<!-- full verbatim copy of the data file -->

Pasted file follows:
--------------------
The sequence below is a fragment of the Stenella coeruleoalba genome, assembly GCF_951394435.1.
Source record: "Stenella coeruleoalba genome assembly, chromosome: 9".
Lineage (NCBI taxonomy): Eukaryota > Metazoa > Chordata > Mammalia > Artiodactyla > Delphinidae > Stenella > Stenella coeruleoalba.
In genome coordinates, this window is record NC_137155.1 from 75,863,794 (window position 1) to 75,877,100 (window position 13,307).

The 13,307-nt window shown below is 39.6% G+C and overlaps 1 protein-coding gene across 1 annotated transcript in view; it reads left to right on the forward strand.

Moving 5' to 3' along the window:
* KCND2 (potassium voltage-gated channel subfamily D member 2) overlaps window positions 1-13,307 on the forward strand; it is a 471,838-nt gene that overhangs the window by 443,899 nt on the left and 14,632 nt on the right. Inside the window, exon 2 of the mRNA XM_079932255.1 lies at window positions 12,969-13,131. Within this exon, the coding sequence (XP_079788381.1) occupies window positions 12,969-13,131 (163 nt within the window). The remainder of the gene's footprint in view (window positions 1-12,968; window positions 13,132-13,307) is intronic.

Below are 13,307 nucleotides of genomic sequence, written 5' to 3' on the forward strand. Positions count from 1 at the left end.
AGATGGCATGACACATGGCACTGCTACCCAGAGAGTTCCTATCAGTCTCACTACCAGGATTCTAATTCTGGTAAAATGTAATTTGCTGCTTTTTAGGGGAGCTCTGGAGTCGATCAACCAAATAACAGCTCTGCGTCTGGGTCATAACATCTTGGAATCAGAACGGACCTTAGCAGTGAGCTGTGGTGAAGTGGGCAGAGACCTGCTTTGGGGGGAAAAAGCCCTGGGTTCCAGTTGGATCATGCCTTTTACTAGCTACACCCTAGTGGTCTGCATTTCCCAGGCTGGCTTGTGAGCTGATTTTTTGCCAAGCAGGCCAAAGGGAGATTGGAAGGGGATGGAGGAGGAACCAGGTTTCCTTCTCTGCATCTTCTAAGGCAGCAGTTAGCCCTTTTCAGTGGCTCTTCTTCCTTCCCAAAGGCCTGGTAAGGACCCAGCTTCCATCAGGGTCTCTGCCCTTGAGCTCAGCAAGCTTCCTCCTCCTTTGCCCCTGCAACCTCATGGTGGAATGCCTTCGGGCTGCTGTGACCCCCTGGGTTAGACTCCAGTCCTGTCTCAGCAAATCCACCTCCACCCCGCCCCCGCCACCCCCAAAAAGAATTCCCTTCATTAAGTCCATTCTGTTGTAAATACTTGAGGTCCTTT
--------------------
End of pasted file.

The sequence below is a fragment of the Stenella coeruleoalba genome, assembly GCF_951394435.1.
Source record: "Stenella coeruleoalba genome assembly, chromosome: 9".
Lineage (NCBI taxonomy): Eukaryota > Metazoa > Chordata > Mammalia > Artiodactyla > Delphinidae > Stenella > Stenella coeruleoalba.
In genome coordinates, this window is record NC_137155.1 from 75,863,794 (window position 1) to 75,877,100 (window position 13,307).

The 13,307-nt window shown below is 39.6% G+C and overlaps 1 protein-coding gene across 1 annotated transcript in view; it reads left to right on the forward strand.

Moving 5' to 3' along the window:
* KCND2 (potassium voltage-gated channel subfamily D member 2) overlaps window positions 1-13,307 on the forward strand; it is a 471,838-nt gene that overhangs the window by 443,899 nt on the left and 14,632 nt on the right. Inside the window, exon 2 of the mRNA XM_079932255.1 lies at window positions 12,969-13,131. Within this exon, the coding sequence (XP_079788381.1) occupies window positions 12,969-13,131 (163 nt within the window). The remainder of the gene's footprint in view (window positions 1-12,968; window positions 13,132-13,307) is intronic.

Below are 13,307 nucleotides of genomic sequence, written 5' to 3' on the forward strand. Positions count from 1 at the left end.
AGATGGCATGACACATGGCACTGCTACCCAGAGAGTTCCTATCAGTCTCACTACCAGGATTCTAATTCTGGTAAAATGTAATTTGCTGCTTTTTAGGGGAGCTCTGGAGTCGATCAACCAAATAACAGCTCTGCGTCTGGGTCATAACATCTTGGAATCAGAACGGACCTTAGCAGTGAGCTGTGGTGAAGTGGGCAGAGACCTGCTTTGGGGGGAAAAAGCCCTGGGTTCCAGTTGGATCATGCCTTTTACTAGCTACACCCTAGTGGTCTGCATTTCCCAGGCTGGCTTGTGAGCTGATTTTTTGCCAAGCAGGCCAAAGGGAGATTGGAAGGGGATGGAGGAGGAACCAGGTTTCCTTCTCTGCATCTTCTAAGGCAGCAGTTAGCCCTTTTCAGTGGCTCTTCTTCCTTCCCAAAGGCCTGGTAAGGACCCAGCTTCCATCAGGGTCTCTGCCCTTGAGCTCAGCAAGCTTCCTCCTCCTTTGCCCCTGCAACCTCATGGTGGAATGCCTTCGGGCTGCTGTGACCCCCTGGGTTAGACTCCAGTCCTGTCTCAGCAAATCCACCTCCACCCCGCCCCCGCCACCCCCAAAAAGAATTCCCTTCATTAAGTCCATTCTGTTGTAAATACTTGAGGTCCTTT